Unlike Instagram, TikTok focuses solely on video, although it is possible to upload videos with photos in them.
The core of TikTok is the For You Page, where users find new content via an algorithm that analyzes their likes and dislikes and attempts to present them with content they will enjoy.
TikTok users can utilize numerous effects, stickers, and sounds in their videos, but TikTok videos tend to be unpolished and less high-quality than Instagram posts. Users on TikTok expect content to be more “raw” and “authentic.”
Marketing on TikTok
Using TikTok for business is similar to marketing on Instagram in some ways and very different in other ways. You still use hashtags to get your content in front of the right audience. Niching down and finding a community are key elements of successful TikTok marketing, as they are on Instagram.
Community engagement is not as important on TikTok as on Instagram, but you still need to engage with the community through comments, reactions, and likes. Communities on TikTok are quite niche, with specific TikTok hashtags like #Booktok and #TikTokFashion driving sales from these targeted audiences.
Unlike Instagram, paid ads are not as well-received on TikTok. TikTok advertising is about making TikTok videos, whereas marketing on Instagram often means creating and pushing paid advertisements.
Trends are a huge component of success on TikTok. Users jump on trending sounds and video effects in the hope that their video might go viral on the platform, resulting in a spike in views and new followers.
TikTok Pros and Cons
As with Instagram, there are benefits and pitfalls to including TikTok in your overall social media strategy.
- TikTok videos can be unpolished and raw, so there’s no need to spend a lot on expensive equipment like lighting and makeup.
- There are already over one billion people on TikTok, and the app is still growing fast.
- Timing is not so critical to content success, and you can re-release duplicate videos without spamming your followers.
- TikTok ads are not always well received, so it’s better to stick to making entertaining content instead.
- TikTok works best when you upload at least once a day for at least a month to begin with. Many users upload two or three times a day.
A Direct Comparison Of TikTok And Instagram
If your business is new to social media, you may be wondering which platforms are worth pursuing and which will give you the highest return on your time and resources invested. Both TikTok and Instagram are powerful platforms for connecting with users if you use them correctly.
An in-depth look at the major features of the two platforms can help you determine which app is right for your advertising.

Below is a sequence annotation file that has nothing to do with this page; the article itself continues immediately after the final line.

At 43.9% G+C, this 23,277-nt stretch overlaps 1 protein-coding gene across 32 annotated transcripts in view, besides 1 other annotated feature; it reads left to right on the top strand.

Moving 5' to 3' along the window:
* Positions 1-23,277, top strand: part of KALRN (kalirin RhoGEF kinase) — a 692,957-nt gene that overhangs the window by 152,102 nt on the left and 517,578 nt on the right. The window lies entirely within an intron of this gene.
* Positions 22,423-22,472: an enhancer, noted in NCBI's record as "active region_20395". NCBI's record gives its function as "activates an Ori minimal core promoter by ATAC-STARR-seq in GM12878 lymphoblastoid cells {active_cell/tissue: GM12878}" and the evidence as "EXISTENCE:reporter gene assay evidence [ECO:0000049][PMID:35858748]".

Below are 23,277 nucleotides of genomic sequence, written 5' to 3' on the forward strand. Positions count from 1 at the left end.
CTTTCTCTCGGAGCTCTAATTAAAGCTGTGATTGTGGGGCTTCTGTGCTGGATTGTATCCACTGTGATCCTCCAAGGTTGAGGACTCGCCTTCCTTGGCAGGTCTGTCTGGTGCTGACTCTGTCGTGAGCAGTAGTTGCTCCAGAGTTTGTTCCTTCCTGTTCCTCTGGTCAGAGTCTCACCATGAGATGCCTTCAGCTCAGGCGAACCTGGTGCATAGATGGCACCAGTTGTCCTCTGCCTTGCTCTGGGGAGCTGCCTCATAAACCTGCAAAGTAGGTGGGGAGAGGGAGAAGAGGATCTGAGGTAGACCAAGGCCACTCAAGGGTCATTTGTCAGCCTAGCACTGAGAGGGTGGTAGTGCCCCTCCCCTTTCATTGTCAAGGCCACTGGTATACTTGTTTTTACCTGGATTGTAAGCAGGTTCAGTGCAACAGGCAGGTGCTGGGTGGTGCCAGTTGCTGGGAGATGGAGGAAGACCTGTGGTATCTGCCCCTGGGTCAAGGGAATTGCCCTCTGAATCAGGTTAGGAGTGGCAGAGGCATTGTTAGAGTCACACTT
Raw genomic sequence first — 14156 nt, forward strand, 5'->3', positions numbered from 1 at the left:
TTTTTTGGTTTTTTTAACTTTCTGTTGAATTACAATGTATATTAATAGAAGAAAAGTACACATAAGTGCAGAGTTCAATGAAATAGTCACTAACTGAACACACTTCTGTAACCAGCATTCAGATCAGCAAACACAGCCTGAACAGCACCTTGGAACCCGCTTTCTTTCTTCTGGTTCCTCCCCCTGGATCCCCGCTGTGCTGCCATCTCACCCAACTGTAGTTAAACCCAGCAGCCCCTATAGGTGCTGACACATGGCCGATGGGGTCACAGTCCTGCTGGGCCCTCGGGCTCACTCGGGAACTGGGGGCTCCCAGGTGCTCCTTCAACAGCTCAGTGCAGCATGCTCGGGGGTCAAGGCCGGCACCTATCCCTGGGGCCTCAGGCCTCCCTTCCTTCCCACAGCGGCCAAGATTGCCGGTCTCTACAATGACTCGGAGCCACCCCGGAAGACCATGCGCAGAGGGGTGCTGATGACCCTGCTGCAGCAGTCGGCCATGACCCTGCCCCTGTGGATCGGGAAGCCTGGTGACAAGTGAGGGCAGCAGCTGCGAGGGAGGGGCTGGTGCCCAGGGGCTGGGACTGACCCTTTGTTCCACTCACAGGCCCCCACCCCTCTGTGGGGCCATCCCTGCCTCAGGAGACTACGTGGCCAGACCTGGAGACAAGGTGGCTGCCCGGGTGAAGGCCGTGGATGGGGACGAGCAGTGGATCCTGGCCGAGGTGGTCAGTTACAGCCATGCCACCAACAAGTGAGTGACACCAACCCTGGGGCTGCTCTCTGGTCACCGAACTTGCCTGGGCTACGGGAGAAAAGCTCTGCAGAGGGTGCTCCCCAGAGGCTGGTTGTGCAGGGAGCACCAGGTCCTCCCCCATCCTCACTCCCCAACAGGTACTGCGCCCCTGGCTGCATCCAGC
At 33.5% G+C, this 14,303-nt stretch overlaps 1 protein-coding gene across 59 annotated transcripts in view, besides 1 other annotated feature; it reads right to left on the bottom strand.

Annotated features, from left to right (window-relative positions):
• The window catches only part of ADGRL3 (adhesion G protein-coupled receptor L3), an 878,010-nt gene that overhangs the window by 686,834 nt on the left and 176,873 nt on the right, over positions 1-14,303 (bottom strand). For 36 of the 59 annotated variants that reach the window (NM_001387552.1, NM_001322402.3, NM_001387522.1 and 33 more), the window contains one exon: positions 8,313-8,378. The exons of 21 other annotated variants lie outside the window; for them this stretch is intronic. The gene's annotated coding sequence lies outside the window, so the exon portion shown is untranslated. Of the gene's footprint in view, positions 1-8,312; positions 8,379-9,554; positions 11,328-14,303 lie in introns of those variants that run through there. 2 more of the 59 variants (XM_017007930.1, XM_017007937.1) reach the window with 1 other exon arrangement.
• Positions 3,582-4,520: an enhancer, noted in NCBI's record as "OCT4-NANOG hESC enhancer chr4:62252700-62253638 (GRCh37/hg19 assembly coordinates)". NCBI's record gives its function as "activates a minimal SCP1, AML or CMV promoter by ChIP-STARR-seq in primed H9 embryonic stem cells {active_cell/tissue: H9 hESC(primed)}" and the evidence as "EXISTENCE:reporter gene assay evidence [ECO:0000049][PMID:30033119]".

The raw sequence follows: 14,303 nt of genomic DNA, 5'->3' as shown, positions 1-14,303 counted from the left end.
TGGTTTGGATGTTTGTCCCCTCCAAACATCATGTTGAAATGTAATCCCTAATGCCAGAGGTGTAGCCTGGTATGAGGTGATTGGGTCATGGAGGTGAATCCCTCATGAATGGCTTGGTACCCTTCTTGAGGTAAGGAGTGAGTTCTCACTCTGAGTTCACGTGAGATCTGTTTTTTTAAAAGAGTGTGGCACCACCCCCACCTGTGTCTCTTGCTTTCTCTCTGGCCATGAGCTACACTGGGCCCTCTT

Both apps feature a feed where users can see their most recently available content. TikTok generates this feed almost entirely using its AI algorithm, while Instagram relies more on cues from other users to determine what to show in the feed.
The TikTok For You Page features mostly new content from users that a user isn’t following, whereas an Instagram feed contains mostly content from people that a user is following.
Both apps allow brands to create targeted advertisements. These ads appear in the users’ feeds as they scroll, with a note that the post is a paid advertisement. Targeted ads on Instagram have a noticeably wider reach and perform better than TikTok ads.
When looking at ads for TikTok vs. Instagram, ads in Instagram Reels show up to three times the reach and impressions than ads on TikTok. They also show a higher engagement rate and a lower cost per click.
On both apps, community engagement is important for success. On TikTok, however, features that support user interactions are less important, as the algorithm shows new content to new users without them explicitly seeking it out.
On Instagram, engagement with the community is more important, as a user is less likely to stumble across your content or be shown your content by the app.
Type of Content
Both apps allow you to post videos, while Instagram enables photo sharing. Both apps place a high value on the video feature functionality and short-form content, for example, Instagram Reels, the For You Page, and Stories.
One major difference between the apps is TikTok’s trending music feature. Trending sounds and dueting and stitching are crucial factors in viral videos on TikTok.
It’s important to understand the demographics of the two platforms to discover where your target audience is. There’s no point posting many TikTok videos if the people who buy your products are on Instagram and vice versa.